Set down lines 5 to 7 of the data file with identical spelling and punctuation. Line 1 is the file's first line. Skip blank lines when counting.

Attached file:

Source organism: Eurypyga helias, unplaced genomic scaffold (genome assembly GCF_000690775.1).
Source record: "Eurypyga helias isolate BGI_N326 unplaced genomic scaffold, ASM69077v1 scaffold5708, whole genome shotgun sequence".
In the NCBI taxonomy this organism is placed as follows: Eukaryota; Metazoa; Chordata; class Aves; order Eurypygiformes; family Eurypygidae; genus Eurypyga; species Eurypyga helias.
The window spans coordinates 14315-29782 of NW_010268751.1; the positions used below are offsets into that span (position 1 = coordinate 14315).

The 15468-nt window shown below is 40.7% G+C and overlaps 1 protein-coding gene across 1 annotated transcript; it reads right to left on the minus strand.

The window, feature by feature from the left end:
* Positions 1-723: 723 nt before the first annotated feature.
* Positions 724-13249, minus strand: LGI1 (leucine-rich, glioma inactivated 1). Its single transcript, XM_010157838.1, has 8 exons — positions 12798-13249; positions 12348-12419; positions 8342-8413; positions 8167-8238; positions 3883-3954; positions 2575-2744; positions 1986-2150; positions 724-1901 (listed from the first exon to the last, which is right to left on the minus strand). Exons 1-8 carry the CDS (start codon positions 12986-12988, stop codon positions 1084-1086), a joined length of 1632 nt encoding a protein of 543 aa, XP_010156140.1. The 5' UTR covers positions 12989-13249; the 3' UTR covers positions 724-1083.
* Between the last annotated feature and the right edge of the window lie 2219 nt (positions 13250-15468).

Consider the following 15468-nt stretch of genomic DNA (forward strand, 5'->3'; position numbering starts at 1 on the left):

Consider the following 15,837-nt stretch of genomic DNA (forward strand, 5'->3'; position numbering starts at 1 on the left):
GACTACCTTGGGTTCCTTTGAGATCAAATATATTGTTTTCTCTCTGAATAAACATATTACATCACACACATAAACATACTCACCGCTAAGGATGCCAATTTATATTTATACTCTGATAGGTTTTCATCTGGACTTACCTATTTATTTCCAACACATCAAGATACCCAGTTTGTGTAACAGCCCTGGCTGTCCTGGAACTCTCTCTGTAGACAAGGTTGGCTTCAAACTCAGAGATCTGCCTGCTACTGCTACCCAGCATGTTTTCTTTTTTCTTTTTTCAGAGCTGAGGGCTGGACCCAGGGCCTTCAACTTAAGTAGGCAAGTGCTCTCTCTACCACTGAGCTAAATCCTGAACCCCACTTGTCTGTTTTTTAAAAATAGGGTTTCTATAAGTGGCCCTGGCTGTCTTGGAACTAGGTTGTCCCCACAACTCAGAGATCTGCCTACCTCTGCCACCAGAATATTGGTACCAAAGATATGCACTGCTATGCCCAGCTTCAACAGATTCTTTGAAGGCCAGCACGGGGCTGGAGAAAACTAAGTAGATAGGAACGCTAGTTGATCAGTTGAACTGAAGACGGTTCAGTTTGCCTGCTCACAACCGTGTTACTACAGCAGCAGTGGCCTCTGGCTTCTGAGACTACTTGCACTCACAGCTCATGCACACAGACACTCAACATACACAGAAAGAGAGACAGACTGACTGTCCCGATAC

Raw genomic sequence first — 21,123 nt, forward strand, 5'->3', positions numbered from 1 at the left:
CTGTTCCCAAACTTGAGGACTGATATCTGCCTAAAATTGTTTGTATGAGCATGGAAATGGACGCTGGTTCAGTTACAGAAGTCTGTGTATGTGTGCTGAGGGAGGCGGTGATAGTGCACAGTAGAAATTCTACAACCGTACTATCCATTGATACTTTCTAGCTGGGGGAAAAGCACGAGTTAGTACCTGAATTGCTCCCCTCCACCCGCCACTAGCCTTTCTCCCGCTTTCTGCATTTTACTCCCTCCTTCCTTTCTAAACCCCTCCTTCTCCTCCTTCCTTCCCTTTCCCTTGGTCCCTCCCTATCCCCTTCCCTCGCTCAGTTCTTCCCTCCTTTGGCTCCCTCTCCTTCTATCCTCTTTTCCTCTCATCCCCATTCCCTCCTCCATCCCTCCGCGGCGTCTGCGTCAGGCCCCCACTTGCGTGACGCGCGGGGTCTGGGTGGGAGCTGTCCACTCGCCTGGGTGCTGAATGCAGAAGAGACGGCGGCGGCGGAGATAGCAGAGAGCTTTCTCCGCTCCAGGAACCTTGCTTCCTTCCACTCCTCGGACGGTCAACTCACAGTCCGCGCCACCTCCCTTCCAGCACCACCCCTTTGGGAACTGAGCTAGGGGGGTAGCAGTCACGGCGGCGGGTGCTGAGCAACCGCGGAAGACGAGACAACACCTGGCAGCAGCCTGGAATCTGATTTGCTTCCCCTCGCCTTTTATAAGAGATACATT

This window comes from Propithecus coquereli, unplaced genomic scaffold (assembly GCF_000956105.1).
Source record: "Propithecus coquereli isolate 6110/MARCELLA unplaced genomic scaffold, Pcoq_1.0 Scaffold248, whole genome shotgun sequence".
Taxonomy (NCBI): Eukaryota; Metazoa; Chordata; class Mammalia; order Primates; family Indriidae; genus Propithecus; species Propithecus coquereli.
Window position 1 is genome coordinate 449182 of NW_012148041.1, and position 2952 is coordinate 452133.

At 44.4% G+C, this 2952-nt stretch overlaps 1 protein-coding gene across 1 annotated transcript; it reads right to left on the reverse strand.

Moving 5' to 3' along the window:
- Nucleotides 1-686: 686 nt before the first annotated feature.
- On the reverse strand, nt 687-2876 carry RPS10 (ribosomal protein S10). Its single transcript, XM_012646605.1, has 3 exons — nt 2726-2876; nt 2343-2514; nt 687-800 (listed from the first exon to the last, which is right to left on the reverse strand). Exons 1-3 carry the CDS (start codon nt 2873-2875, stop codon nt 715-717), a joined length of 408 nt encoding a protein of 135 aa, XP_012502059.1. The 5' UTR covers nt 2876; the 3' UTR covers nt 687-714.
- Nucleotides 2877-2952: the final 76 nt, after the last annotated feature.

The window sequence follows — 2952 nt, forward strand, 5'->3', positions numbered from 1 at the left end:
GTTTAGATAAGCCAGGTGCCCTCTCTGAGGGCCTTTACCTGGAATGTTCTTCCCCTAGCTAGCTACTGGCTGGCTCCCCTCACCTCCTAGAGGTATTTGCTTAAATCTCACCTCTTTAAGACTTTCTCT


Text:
The 15468-nt window shown below is 40.7% G+C and overlaps 1 protein-coding gene across 1 annotated transcript; it reads right to left on the minus strand.

The window, feature by feature from the left end:
* Positions 1-723: 723 nt before the first annotated feature.